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A little Islamic history to provide the background for the next stage of the history of Cairo:

The Caliphs who ruled the Muslim world from their capital in Damascus were called the Ummayads, and they managed to hold power for a little more than one hundred years, from roughly the 630s until about 750. After that, a new dynasty rose to the east, in Baghdad, and they were called the Abbassids. The Abbassids sent a new governor to Egypt to build a new city, called Medinat al-Askar, or 'City of Canonments.' The new city, built to the north of al-Fustat was supposed to replace that city, but failed to do so. Today, there is little left of Medinat al-Askar.

In the mid-9th century CE, there was a lot of intrigue going on at the Abbassid court. Most of it does not have too much to do with our story, but you need to know a few things in order to understand what happens next.

Since they came to power, the Abbassids had been in the habit of recruiting Turks as officers in their armies. "Recruiting" is a nice way of saying that the Abbassids took the Turks as slaves, taught the Turks how to be good soldiers, and then set them free. The Abbassids thought that the Turks would be so grateful that they the Turks would do anything the Caliph asked. This system never worked the way that the Abbassids intended, since the one thing the Turks had learned while they were slave officers-in-training is that if you want to get anything done, you need to have power. The Turks soon became politically very powerful, and began to influence Abbassid politics. The Abbassids, who had not expected this, were not pleased with this new situation.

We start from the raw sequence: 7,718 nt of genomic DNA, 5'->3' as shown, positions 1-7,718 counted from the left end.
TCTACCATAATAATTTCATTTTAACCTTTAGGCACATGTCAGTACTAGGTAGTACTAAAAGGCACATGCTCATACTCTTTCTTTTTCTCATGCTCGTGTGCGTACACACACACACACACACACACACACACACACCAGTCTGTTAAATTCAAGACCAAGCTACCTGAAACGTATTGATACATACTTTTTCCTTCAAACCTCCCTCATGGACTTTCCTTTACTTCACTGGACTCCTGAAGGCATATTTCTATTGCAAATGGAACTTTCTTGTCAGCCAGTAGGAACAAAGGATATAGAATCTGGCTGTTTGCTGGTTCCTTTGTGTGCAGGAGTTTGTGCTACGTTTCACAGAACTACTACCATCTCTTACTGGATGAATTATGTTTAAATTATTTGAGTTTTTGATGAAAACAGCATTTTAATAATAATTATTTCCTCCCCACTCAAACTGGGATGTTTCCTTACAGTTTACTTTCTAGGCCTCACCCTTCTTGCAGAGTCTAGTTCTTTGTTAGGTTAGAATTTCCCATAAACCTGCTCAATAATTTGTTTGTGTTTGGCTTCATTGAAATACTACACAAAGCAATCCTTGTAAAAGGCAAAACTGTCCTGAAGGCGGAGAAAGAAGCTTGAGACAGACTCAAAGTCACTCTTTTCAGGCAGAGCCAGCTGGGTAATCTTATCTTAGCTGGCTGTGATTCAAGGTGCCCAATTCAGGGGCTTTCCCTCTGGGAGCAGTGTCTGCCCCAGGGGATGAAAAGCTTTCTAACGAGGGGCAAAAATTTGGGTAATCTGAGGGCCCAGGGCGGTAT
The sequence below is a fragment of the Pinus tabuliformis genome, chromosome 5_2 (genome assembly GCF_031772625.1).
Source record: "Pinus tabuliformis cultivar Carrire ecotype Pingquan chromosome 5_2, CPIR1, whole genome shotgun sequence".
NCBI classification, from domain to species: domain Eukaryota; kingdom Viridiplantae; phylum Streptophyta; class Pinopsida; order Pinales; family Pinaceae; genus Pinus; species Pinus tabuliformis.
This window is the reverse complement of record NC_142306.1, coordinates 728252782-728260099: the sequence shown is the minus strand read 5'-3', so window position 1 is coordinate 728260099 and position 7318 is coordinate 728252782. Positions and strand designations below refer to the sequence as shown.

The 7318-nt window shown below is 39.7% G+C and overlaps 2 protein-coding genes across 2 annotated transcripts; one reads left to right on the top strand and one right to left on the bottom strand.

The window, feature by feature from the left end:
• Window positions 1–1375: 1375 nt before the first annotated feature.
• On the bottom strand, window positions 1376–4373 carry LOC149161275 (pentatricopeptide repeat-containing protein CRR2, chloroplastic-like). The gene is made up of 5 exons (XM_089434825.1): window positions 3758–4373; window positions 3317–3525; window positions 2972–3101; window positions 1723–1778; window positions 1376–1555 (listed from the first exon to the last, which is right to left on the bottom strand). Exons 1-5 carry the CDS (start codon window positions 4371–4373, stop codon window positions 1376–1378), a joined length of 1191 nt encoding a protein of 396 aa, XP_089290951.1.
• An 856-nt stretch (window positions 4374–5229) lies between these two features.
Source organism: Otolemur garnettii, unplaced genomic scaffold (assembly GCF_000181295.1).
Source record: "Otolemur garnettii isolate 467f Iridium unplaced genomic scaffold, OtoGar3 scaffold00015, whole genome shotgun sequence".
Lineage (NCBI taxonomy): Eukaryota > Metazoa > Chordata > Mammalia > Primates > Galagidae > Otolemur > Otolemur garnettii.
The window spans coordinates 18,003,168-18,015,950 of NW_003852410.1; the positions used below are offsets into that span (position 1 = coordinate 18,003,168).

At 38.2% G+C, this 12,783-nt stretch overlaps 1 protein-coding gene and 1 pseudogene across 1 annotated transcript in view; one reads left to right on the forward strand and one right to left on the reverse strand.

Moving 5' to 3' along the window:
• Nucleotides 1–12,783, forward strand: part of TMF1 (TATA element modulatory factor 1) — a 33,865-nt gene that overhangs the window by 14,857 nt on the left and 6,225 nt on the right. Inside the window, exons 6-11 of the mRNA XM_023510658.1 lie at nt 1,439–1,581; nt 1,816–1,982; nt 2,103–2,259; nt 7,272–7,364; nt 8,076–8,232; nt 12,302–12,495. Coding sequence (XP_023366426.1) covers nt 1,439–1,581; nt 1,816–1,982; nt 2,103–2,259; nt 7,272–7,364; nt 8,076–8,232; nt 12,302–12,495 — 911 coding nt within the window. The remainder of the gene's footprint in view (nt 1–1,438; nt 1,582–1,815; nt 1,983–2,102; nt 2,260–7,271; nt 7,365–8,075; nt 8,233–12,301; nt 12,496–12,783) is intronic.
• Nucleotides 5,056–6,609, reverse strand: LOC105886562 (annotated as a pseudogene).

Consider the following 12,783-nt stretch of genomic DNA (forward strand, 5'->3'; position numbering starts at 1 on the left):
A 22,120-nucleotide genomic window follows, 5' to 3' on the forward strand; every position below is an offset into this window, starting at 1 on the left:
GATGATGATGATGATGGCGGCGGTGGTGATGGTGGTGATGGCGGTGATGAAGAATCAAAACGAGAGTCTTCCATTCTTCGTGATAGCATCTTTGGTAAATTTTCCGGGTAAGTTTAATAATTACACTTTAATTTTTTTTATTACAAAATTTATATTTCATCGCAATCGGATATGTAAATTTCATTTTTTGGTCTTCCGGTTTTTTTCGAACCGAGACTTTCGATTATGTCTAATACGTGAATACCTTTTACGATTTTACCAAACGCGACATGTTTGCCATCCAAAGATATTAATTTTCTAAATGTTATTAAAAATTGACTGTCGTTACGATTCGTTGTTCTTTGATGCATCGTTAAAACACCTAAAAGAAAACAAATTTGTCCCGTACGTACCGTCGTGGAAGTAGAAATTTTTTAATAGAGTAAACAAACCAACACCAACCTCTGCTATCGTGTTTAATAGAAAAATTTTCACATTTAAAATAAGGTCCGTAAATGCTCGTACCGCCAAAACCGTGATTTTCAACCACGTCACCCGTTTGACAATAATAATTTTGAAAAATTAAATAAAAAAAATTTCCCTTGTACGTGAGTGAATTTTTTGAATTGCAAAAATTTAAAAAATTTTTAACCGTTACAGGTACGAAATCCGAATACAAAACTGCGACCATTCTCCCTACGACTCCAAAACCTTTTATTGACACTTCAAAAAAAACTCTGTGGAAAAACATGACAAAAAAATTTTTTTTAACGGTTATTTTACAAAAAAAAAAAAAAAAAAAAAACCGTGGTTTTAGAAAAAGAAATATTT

One of the ways the Abbassids dealt with this was to appoint some of the more influential (another way of saying "troublesome") Turks as governors to the far-flung provinces of the empire. This made the Turks feel important and got them out of the capital, which made the Abbassids happy.

Unfortunately for the Abbassids, the Turks caught on after a while, and began sending family members in their place to serve as governors of these provinces, while they themselves remained at the Caliph's court.

One such influential Turk was a man by the name of Bayikbey, whom the Caliph particularly disliked and feared. In 868 CE, the Caliph offered to make Bayikbey governor of Egypt. Bayikbey decided to send his son-in-law, a man by the name of Ahmed Ibn Tulun to rule Egypt instead. Ahmed took his family and a force of soldiers, and went off to Egypt. As a footnote to the story, the Caliph was not at all pleased that Bayikbey was still around, and had him killed.

When Ibn Tulun got to Egypt, he found that Fustat wasn't large enough to house his armies. He set about building yet another city. He selected a site a little to the north of Medinat al-Askar, and began building a city he called Medinat al-Qatta'i, or "City of Sections." The city got this name because it was laid out in a grid-like pattern that lent itself very nicely to being subdivided up into separate sections for the military officers, the soldiers, the merchants, the traders, and other groups.

Why Did They Keep Going North?

Al-Fustat was first. Then came Medinat al-Askar, and it was built to the north of al-Fustat. Then along came Ibn Tulun, and he built Medinat al-Qatta'i to the north of Medinat al-Askar. In the next lesson, we will see that the Fatimids built Medinat al-Qahira to the north of Medinat al-Qatta'i.